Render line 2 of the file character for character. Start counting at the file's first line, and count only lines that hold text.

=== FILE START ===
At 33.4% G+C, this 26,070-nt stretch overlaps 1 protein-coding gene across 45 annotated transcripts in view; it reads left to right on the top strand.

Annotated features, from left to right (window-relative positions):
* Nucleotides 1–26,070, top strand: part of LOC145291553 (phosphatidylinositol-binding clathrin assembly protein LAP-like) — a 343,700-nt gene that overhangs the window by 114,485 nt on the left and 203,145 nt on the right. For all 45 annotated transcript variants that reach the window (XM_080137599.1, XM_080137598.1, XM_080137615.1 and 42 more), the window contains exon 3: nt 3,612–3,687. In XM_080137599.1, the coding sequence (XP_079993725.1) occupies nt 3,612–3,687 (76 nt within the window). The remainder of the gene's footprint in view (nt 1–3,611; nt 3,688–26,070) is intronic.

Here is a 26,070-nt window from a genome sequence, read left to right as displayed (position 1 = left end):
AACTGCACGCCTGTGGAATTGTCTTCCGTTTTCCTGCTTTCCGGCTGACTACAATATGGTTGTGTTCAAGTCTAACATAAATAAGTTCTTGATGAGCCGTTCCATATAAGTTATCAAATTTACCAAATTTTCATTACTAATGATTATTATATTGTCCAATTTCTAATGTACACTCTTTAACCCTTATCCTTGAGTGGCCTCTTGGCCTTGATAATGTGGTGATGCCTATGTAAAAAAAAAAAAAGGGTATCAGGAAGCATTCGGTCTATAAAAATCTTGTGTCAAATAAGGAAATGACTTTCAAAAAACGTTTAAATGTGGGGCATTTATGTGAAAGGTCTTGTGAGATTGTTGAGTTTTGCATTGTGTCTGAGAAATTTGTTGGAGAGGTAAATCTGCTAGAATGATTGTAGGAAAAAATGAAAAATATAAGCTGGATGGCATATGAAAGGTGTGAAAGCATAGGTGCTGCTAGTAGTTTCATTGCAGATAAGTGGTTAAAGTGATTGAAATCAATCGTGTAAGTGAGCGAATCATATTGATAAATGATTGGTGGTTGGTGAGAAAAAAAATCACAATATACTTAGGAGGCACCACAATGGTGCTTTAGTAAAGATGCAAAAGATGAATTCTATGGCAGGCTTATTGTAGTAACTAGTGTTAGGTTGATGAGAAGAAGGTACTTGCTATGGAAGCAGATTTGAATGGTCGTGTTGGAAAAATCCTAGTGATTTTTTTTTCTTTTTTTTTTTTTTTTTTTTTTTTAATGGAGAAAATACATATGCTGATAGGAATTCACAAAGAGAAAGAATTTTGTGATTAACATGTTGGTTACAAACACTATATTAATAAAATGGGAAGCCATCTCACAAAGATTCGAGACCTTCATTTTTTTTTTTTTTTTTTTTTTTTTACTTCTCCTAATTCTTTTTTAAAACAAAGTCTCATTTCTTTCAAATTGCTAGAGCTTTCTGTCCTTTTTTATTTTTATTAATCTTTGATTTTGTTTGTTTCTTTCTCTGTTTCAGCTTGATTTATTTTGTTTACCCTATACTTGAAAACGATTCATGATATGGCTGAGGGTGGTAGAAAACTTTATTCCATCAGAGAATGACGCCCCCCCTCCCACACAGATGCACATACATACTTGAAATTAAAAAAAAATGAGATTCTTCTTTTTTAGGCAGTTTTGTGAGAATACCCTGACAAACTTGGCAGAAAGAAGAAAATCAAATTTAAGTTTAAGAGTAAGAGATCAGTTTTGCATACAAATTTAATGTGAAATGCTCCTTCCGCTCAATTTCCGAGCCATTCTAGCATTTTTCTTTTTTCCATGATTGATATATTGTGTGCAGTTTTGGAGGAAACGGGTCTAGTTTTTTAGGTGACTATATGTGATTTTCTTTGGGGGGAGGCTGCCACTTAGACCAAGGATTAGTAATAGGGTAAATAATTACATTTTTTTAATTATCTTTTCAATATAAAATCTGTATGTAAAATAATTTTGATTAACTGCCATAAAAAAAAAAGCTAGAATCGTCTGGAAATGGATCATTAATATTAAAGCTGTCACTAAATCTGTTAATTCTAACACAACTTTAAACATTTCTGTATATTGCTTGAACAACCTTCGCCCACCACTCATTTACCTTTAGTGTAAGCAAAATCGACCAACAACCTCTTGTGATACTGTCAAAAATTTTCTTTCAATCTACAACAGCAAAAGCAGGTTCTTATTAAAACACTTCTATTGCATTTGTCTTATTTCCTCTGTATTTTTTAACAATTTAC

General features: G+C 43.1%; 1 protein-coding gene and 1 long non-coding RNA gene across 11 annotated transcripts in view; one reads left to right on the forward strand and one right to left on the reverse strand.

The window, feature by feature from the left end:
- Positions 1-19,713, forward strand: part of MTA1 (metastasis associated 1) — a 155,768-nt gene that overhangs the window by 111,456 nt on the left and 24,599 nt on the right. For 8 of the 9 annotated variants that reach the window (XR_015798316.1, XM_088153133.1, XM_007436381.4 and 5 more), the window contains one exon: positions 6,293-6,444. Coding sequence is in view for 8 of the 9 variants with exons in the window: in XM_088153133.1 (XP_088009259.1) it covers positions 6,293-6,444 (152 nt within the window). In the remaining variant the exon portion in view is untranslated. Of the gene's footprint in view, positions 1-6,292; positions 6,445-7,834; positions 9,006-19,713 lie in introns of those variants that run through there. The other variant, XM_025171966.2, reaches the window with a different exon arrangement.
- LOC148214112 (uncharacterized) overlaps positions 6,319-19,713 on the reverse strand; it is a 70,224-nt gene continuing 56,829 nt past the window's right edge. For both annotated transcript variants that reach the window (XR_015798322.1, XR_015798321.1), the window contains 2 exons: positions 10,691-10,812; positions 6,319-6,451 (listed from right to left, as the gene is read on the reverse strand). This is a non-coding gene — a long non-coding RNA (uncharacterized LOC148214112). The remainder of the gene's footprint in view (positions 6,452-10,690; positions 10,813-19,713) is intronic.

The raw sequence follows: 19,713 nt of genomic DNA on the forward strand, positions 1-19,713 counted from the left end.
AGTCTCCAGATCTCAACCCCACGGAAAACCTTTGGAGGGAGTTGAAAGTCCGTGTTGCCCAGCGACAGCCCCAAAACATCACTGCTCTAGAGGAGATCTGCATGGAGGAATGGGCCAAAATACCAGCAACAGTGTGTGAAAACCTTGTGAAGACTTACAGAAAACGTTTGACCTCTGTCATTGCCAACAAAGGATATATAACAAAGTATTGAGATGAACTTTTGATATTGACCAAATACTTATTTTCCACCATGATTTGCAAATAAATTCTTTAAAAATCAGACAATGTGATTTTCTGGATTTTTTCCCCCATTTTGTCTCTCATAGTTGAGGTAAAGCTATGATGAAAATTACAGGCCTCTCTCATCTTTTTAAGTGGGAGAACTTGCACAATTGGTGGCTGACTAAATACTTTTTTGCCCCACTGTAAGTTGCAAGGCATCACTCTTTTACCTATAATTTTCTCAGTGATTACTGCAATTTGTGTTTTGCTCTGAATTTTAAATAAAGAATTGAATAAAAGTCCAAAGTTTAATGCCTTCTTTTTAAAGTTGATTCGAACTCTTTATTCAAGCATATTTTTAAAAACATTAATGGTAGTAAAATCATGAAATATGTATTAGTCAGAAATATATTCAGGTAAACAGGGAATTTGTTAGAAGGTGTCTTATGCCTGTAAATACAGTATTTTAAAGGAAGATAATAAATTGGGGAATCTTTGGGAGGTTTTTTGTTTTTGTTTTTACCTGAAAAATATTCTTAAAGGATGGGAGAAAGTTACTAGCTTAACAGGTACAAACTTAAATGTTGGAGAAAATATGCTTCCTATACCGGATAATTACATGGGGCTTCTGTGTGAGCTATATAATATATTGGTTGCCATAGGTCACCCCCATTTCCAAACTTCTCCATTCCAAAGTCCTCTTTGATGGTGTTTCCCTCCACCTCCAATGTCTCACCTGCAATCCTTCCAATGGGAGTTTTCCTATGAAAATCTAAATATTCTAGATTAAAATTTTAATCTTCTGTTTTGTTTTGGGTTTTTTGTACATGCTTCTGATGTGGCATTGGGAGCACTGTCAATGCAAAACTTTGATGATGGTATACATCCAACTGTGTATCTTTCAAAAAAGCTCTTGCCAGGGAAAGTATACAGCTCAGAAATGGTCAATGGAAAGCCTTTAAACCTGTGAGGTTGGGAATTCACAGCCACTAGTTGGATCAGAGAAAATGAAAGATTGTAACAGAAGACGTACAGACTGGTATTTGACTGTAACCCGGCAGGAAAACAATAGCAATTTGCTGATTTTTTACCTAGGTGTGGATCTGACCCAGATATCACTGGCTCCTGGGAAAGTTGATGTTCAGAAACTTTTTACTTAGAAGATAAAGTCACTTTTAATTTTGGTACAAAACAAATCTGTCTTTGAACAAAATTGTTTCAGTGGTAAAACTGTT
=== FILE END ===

Annotated features, from left to right (window-relative positions):